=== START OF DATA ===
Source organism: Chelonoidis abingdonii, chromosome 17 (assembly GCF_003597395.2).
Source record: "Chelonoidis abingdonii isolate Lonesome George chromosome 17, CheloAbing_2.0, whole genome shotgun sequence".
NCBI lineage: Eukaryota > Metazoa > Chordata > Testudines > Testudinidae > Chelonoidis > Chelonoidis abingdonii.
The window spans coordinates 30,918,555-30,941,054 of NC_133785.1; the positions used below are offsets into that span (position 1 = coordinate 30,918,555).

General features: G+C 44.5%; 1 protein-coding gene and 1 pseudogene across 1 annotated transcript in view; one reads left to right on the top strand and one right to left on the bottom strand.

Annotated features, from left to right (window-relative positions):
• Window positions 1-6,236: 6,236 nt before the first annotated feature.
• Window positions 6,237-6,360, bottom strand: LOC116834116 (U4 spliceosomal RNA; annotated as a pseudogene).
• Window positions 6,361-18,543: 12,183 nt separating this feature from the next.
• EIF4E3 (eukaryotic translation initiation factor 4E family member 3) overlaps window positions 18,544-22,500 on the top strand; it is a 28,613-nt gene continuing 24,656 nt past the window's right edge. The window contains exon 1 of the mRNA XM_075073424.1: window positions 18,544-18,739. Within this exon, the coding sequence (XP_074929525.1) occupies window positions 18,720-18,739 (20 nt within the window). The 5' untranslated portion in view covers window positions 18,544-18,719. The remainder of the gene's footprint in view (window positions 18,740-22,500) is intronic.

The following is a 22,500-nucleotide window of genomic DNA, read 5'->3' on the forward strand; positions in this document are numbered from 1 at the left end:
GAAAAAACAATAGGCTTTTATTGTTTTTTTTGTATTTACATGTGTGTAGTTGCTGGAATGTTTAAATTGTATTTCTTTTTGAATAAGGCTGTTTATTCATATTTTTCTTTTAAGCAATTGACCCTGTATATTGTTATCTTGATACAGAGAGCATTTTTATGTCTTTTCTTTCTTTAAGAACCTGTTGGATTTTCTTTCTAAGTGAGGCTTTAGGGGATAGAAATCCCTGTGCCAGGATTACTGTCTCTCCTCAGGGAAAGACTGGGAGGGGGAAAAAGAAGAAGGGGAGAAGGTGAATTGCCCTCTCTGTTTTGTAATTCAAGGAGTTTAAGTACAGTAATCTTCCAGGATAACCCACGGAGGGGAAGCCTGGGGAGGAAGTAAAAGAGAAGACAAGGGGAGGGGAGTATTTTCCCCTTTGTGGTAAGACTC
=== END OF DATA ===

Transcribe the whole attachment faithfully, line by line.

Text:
Source organism: Chelonoidis abingdonii, chromosome 17 (assembly GCF_003597395.2).
Source record: "Chelonoidis abingdonii isolate Lonesome George chromosome 17, CheloAbing_2.0, whole genome shotgun sequence".
NCBI lineage: Eukaryota > Metazoa > Chordata > Testudines > Testudinidae > Chelonoidis > Chelonoidis abingdonii.
The window spans coordinates 30,918,555-30,941,054 of NC_133785.1; the positions used below are offsets into that span (position 1 = coordinate 30,918,555).

General features: G+C 44.5%; 1 protein-coding gene and 1 pseudogene across 1 annotated transcript in view; one reads left to right on the top strand and one right to left on the bottom strand.

Annotated features, from left to right (window-relative positions):
• Window positions 1-6,236: 6,236 nt before the first annotated feature.
• Window positions 6,237-6,360, bottom strand: LOC116834116 (U4 spliceosomal RNA; annotated as a pseudogene).
• Window positions 6,361-18,543: 12,183 nt separating this feature from the next.
• EIF4E3 (eukaryotic translation initiation factor 4E family member 3) overlaps window positions 18,544-22,500 on the top strand; it is a 28,613-nt gene continuing 24,656 nt past the window's right edge. The window contains exon 1 of the mRNA XM_075073424.1: window positions 18,544-18,739. Within this exon, the coding sequence (XP_074929525.1) occupies window positions 18,720-18,739 (20 nt within the window). The 5' untranslated portion in view covers window positions 18,544-18,719. The remainder of the gene's footprint in view (window positions 18,740-22,500) is intronic.

The following is a 22,500-nucleotide window of genomic DNA, read 5'->3' on the forward strand; positions in this document are numbered from 1 at the left end:
GAAAAAACAATAGGCTTTTATTGTTTTTTTTGTATTTACATGTGTGTAGTTGCTGGAATGTTTAAATTGTATTTCTTTTTGAATAAGGCTGTTTATTCATATTTTTCTTTTAAGCAATTGACCCTGTATATTGTTATCTTGATACAGAGAGCATTTTTATGTCTTTTCTTTCTTTAAGAACCTGTTGGATTTTCTTTCTAAGTGAGGCTTTAGGGGATAGAAATCCCTGTGCCAGGATTACTGTCTCTCCTCAGGGAAAGACTGGGAGGGGGAAAAAGAAGAAGGGGAGAAGGTGAATTGCCCTCTCTGTTTTGTAATTCAAGGAGTTTAAGTACAGTAATCTTCCAGGATAACCCACGGAGGGGAAGCCTGGGGAGGAAGTAAAAGAGAAGACAAGGGGAGGGGAGTATTTTCCCCTTTGTGGTAAGACTC